In the second case, when no other player has PINGed away the zombie and the original player (the one responsible for the zombie character) attempts to reenter Monster, Monster will inform him:

	There may have been some trouble the last time you played.
	Trying to fix it . . .
At this point, Monster itself attempts to PING the player's character. If two people on the same account are trying to play Monster at the same time the PING will be answered and Monster will not let the second player into the game. Otherwise, the player will enter Monster normally after a short pause:
	All should be fixed now.

	Welcome back, Faust.  Your last play was on 13-MAY-1988 at 8:31pm.
Even with this solution, there are still situations where trouble can arise with zombie characters. For example, suppose a player is on a modem playing Monster and becomes disconnected. Another player PINGs away the zombie character. The dialup player calls up the VAX again, and reconnects to his disconnected process. Now his Monster process still thinks the player character is alive in the room (it has no knowledge of the disconnect) but the database shows that the player is inactive.

If only a few events have been logged in the associated event file record, the reconnnected Monster process will notice the fatal PING to itself (lingering in the event file record) and will abort. However, if many events have occured while the process was disconnected, it will not be aware of the change to the database. This will leave the database in an inconsistent state until the player QUITs the game. Fortunately, when the player quits the database will be fixed.

Since this problem will eventually correct itself (when the player quits) and because checking for this very rare situation would slow response time considerably (Monster would have to verify its existence in the database continuously) I decided to ignore this exception.

I had originally hoped for a smoother solution to the "disconnected player" problem. In a system where a central process drives all of the player terminals, this is possible. However, because control in Monster is shared between many identical processes, the problem is much harder.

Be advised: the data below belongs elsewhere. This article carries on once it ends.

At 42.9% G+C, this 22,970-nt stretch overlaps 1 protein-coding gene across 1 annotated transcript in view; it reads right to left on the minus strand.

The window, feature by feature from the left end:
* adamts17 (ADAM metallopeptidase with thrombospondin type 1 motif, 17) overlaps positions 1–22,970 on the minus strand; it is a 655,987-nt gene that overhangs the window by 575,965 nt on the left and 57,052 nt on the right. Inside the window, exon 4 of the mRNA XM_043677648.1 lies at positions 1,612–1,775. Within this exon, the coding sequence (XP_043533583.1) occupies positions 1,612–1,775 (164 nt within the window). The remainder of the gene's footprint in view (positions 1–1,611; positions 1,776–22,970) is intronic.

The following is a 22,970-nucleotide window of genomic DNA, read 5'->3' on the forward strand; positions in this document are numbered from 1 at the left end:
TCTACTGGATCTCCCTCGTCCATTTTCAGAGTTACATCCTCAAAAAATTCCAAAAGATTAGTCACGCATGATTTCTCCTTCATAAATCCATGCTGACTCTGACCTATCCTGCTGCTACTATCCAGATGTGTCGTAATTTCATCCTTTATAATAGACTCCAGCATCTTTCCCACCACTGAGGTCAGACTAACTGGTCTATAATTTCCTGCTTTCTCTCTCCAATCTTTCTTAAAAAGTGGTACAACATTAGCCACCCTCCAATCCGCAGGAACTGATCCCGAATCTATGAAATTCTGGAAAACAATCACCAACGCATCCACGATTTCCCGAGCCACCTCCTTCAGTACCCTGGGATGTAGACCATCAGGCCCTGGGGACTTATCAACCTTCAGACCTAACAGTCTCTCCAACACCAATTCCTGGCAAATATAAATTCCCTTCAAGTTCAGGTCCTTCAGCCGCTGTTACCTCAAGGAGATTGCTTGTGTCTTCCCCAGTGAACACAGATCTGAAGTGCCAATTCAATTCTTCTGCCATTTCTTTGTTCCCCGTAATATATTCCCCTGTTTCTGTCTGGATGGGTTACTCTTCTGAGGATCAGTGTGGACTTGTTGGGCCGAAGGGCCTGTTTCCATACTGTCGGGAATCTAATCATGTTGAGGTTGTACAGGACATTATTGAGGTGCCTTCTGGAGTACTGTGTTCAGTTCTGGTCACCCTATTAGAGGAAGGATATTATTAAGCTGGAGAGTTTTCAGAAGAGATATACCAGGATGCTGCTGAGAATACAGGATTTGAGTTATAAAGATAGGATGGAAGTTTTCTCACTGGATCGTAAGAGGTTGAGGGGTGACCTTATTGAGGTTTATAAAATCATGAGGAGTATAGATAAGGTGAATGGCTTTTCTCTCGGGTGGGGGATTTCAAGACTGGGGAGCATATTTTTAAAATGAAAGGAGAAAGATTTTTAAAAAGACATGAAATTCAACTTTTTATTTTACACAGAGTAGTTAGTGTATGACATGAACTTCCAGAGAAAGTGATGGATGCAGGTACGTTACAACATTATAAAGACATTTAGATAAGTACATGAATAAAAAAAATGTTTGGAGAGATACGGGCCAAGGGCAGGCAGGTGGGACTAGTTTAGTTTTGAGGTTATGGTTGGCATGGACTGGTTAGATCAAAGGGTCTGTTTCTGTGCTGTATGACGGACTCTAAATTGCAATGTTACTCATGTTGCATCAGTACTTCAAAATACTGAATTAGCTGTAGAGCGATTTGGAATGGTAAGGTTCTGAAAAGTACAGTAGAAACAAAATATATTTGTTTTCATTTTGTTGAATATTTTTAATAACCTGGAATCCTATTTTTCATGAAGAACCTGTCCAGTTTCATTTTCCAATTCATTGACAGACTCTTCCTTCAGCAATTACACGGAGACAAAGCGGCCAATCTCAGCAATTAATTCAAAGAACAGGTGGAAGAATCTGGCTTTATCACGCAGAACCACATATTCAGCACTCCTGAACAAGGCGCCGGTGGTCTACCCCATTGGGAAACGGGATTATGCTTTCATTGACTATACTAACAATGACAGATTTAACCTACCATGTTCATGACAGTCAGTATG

Reflections on the Project

How the "Installed Base" Stagnated New Development

During the development of Monster I would periodically change the records that held the Monster database. Once changed in the program, this would render the existing database unusable, as the new program could no longer open the old files. Thus, I would have to destroy the existing world if I wanted to add any fields to the records that comprised the shared files.

In order to provide a stable environment for players who did not want to see their hard work making Monster rooms destroyed every time I made a change to the structure of the database, I installed a version with a separate set of data files than the copy I worked on for development. Players created rooms and tested the installed version, while I continued to develop my own copy. Eventually, the world in the first release of Monster had about 60 rooms.

About a month after installing the original Monster I replaced it with the new, greatly enhanced version I had been working on (the executable was about 4 times the size of the original) and started over with an empty world. I had provided expansion fields in the data records for the new release of Monster so I could continue to develop the game without having to work on my own private copy.

The second release of Monster was very popular. I continued to add features to the program, and made use of the expansion fields when possible. However, I felt more and more constrained by the limits of my database. I needed to change more about the data records than the expansion fields would allow. I wanted to erase the world a second time; however, players had put much work into creating over 100 rooms, and became quite angry when I suggested that I might throw away the current world to make a new one.

Some suggested that I write a program which would convert the existing database to a new format. However, I felt that the work to do this would be much greater than the work I was planning to spend to make enhancements to the game. Also, the style of my changes during development called for small frequent changes. I abandoned the idea of trying to write a translation program, and instead attempted to work around the limitations of the database structure. Eventually, however, my work stagnated, and new development on Monster ceased.

I never anticipated the work of my playtesters holding back further development. If I were to rewrite Monster, I would use a more flexible storage approach, one probably involving a form of dynamic typing which would let me add new parameters to the database without actually changing the record structure or size.

Appendix A: Specifyable Parameters for Monster Locations and Objects

Rooms:
------

nicename:	the name of the room
nameprint:	formatting control for the nicename
primary,
secondary:	textual descriptions of the room
which:		control for which room description prints:
			0 - only print primary room description
			1 - only print secondary room description
			2 - print both primary and secondary room descriptions
			3 - print primary description; then print secondary
			    description if the player is holding the specified
			    magic object for the room
magicobj:	the magic object for the room
trapto,
trapchance:	allows a player to semi-randomly be thrust through an exit
rndmsg:		eerie message that randomly prints
details:	details that may be looked at in the room


Exits:
------

toloc:		where the exit goes